Development of a field-appropriate biosensor for detecting Mycobacterium tuberculosis infection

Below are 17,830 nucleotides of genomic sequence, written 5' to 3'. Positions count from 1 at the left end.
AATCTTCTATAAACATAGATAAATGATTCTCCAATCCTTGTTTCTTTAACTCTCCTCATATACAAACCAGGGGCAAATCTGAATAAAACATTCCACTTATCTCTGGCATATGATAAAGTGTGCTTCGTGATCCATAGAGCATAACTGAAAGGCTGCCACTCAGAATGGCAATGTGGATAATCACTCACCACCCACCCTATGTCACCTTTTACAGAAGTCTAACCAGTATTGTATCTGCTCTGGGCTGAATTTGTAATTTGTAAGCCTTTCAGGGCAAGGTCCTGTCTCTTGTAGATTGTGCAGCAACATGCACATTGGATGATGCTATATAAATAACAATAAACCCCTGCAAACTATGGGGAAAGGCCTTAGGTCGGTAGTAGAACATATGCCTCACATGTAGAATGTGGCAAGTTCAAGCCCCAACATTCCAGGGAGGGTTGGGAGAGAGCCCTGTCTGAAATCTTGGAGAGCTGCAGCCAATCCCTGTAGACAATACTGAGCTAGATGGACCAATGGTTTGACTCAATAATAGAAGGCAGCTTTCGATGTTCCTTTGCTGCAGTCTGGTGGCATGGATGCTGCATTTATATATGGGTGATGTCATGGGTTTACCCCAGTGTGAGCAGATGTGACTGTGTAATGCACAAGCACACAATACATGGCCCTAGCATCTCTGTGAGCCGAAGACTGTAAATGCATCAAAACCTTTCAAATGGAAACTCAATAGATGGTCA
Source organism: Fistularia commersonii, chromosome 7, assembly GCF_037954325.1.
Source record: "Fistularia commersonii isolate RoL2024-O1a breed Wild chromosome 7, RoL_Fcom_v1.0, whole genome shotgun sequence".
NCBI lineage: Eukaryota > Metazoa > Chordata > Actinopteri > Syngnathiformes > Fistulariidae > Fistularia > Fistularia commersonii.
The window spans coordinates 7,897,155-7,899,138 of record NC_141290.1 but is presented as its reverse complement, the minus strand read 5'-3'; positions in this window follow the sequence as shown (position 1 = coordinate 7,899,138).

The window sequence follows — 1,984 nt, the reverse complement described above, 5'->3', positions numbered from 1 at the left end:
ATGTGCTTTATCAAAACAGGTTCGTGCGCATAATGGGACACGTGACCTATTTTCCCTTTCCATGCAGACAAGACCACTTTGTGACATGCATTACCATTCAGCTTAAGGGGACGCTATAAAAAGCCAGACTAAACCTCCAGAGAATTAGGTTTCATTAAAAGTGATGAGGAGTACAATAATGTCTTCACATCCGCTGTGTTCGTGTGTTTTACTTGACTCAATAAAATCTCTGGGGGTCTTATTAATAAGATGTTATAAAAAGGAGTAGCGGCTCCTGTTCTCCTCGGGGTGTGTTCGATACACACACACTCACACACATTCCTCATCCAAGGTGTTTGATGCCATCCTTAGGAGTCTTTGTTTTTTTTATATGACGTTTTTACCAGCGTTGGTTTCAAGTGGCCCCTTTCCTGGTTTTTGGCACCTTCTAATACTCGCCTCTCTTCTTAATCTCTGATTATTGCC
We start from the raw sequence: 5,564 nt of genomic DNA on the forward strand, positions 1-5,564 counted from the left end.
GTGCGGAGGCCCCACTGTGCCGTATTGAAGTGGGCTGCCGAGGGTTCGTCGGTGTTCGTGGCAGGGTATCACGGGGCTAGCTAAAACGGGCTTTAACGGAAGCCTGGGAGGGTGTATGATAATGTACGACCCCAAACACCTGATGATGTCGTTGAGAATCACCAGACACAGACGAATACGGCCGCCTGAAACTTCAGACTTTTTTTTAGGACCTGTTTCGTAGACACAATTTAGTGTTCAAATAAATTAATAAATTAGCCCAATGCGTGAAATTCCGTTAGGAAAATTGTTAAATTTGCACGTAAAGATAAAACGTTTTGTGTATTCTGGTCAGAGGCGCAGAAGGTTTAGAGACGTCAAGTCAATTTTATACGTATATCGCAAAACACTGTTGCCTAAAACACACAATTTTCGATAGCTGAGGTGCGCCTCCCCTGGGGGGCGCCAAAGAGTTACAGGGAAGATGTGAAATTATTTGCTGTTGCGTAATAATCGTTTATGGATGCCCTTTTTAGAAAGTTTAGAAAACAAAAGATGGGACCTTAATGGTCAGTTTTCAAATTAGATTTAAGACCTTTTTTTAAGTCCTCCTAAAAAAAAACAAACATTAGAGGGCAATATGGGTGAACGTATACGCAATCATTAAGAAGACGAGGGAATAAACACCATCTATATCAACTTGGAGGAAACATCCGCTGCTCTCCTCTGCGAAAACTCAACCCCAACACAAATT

Tuberculosis (TB) is a disease caused by Mycobacterium tuberculosis (Mtb) that primarily affects the lungs. Approximately one third of the world"s population is latently infected with Mtb and at risk for developing active TB disease. Mtb grows slowly with visible growth appearing on solid media in 3 to 6 weeks. Automated broth systems requires a minimum of 9 days. Currently used rapid diagnostic assays are complex laboratory tests and do not differentiate between latent and active TB infection. There is an urgent need for inexpensive, sensitive, specific, rapid, simple to perform, point-of-care assay for correct TB diagnosis. Phase I research will entail: (1) developing an electrochemical multiplex nano-bead biosensor for measuring plasma cytokine and chemokine concentrations, (2) evaluating the potential of using IFN-Gamma -inducible CXC chemokines as biomarkers of Mtb infection, (3) designing a more refined point-of-care, simple-to-perform assay that is based on the detection of IFN-Gamma-inducible CXC chemokines (used in Phase II), and (4) writing a clinical protocol that will be used in Phase II for preliminary evaluation of the biosensor as an alternative to TST and IGRAs. The proposed immunoassay will facilitate the development of a more accurate, less expensive, point-of-care test for Mtb infection.
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